Votelaw, Edward Still's blog on law and politics: February 2012 Archives

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February 25, 2012

Did ACEPAC miss a filing deadline?

Lagniappe reports: A political action committee run by Mobile City Attorney Larry Wettermark that is funded primarily by money shifted over from Mayor Sam Jones' primary campaign fund in 2010 appears to have missed the state deadline on PAC reporting this past year, according to the legal parameters described by the Alabama Secretary of State's office. ...

Alabama Citizens for the Environment, known as ACEPAC, filed its first financial report in a year at the end of January, which would have been acceptable under the old state law. But the new law that went into effect in 2011 requires monthly reporting for PACs actively spending and receiving money for use in influencing the 2012 elections, according to officials with the Alabama Secretary of State's Office.

Wettermark, for his part, says he believes there are different takes on the law and that ACEPAC is reporting properly.

"My interpretation is that we are to file an annual report. We haven?t had any activity that required reporting until the annual report," he said. ...

"They are required to file an active report if they crossed the $1,000 threshold. If they are having activity," [elections director Janice] McDonald said, speaking generally about PACs. -- Read the whole story -->Lagniappe: Something Extra For Mobile

DOJ sues Alabama over overseas absentee ballots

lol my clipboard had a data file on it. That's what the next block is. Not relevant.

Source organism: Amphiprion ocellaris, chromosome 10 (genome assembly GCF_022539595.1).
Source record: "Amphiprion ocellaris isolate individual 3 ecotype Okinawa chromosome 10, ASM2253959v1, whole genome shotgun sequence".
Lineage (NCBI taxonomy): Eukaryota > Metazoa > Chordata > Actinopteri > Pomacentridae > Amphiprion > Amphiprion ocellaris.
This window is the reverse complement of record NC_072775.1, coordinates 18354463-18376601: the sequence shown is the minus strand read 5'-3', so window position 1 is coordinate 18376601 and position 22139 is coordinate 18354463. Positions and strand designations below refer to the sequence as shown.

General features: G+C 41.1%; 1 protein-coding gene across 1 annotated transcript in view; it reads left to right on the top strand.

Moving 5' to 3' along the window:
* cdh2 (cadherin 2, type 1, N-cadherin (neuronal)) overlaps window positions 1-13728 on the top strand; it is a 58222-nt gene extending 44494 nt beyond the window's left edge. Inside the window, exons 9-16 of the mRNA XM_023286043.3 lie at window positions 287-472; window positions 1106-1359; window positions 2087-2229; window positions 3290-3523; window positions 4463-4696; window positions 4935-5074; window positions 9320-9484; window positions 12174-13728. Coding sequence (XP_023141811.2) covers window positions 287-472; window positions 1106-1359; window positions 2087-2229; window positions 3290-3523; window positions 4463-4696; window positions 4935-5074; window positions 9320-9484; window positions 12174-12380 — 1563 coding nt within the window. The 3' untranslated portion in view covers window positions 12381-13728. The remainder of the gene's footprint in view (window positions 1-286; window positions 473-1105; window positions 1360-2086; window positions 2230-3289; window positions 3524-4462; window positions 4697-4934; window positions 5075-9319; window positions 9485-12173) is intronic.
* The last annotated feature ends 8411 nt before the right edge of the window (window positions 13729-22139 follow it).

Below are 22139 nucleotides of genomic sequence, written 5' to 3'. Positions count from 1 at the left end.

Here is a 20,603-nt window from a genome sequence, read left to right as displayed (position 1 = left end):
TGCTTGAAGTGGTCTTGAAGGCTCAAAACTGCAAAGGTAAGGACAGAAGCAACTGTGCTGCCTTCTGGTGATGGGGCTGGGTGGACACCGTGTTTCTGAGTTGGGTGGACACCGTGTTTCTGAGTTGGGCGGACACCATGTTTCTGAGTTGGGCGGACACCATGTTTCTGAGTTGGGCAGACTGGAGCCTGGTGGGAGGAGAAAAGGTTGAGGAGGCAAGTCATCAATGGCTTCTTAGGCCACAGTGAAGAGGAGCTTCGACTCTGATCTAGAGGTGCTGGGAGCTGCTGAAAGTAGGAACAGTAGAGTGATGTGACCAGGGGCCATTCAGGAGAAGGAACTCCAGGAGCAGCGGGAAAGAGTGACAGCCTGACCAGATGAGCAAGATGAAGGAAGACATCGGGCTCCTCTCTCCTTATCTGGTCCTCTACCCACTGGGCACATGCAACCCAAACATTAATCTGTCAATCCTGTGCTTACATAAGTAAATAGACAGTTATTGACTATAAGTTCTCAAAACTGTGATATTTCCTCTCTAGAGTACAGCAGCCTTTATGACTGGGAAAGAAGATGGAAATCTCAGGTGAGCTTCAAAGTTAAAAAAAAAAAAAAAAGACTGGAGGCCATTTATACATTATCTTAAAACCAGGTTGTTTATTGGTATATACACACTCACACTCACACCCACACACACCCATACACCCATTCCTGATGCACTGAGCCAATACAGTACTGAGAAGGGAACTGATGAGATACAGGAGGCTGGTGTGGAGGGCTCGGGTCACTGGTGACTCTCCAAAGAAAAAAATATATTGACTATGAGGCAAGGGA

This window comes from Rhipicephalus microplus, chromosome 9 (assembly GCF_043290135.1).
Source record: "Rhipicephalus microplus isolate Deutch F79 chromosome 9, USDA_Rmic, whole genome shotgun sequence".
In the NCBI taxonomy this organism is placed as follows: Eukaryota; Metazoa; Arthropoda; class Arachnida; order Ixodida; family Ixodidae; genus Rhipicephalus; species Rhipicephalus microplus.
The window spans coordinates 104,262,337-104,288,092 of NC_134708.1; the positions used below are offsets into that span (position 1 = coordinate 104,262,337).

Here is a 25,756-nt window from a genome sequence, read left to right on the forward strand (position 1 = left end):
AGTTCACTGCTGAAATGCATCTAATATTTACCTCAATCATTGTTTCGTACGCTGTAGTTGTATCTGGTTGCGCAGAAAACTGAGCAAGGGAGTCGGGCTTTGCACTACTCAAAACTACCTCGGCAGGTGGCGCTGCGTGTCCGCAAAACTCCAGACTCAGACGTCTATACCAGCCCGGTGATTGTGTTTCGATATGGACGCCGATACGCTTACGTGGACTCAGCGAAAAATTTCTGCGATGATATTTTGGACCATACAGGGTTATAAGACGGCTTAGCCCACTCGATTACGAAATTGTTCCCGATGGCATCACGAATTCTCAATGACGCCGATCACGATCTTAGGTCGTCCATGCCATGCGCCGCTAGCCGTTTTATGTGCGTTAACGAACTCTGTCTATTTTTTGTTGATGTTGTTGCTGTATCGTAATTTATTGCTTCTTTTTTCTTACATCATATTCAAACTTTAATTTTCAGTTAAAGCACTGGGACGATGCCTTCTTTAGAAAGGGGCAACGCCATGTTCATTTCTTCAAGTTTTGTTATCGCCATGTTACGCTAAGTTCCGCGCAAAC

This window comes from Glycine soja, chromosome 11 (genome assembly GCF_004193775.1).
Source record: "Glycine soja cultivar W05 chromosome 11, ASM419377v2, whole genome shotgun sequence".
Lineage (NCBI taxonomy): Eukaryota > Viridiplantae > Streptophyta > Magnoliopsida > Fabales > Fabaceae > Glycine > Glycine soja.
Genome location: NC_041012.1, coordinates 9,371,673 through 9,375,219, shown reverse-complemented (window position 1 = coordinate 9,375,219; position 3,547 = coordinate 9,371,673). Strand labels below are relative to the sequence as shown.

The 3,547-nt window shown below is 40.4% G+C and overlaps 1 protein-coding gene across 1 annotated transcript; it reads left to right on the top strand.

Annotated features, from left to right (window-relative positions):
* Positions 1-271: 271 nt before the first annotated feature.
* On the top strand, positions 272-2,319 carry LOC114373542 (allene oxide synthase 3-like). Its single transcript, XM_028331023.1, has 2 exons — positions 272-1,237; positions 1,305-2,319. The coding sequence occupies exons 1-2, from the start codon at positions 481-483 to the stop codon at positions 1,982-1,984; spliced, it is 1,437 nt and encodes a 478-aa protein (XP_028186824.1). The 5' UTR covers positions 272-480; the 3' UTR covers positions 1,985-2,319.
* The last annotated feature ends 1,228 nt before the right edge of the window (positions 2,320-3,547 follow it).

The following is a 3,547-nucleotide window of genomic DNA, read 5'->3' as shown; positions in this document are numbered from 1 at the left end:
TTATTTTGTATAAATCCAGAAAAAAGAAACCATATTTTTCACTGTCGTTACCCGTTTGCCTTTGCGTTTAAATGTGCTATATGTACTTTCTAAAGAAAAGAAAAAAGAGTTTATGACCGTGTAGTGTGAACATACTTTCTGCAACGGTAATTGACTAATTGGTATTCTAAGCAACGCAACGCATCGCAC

Justice Department Announces Lawsuit to Protect Rights of Military and Overseas Voters in Alabama: The Justice Department announced today that it has filed a lawsuit against the state of Alabama and its chief election official seeking relief to help ensure that military servicemembers, their family members and U.S. citizens living overseas have the opportunity to participate fully in Alabama's March 13, 2012, federal primary election.

The lawsuit, brought under the Uniformed and Overseas Citizens Absentee Voting Act (UOCAVA), was filed in federal district court in Montgomery, Ala. The suit alleges that the state failed to transmit absentee ballots to many of Alabama's eligible military and overseas voters for the March 13, 2012, primary election in sufficient time for those voters to receive, cast and return their ballots in time to be counted. It also alleges that state procedures are inadequate to ensure that such voters can participate fully in the state's April 24, 2012, primary run-off election, should one be necessary. The lawsuit seeks an order requiring the state to take all steps necessary to ensure that all affected UOCAVA voters are afforded a full opportunity to participate in the upcoming federal primary elections and all future federal elections.

February 20, 2012

Bill seeks employer's name for campaign donors

WHNT reports: State lawmakers in Montgomery are studying a bill that would require many campaign donors to list their employer and line of work.

State Rep. Mike Ball (R) of Madison is sponsoring HB 259, which mandates that donors who contribute $100 or more to any state election publicly disclose who they work for.

Rep. Ball told WHNT News 19 that his bill is part of an ongoing effort to bring transparency to state elections. Ball claims it will allow voters to make more informed decisions because they would be able to see the political leanings certain companies or special interest groups have. Those giving less than $100 to a candidate or cause would be exempt from the requirement. Individuals who contribute more than $100 are already required to disclose their name and home address. -- Read the whole story (and see the video) -->Proposed Bill Seeks To ID Employers, Workplaces Of Campaign Donors - WHNT

Bill seeks employer's name for campaign donors

WHNT reports: State lawmakers in Montgomery are studying a bill that would require many campaign donors to list their employer and line of work.

State Rep. Mike Ball (R) of Madison is sponsoring HB 259, which mandates that donors who contribute $100 or more to any state election publicly disclose who they work for.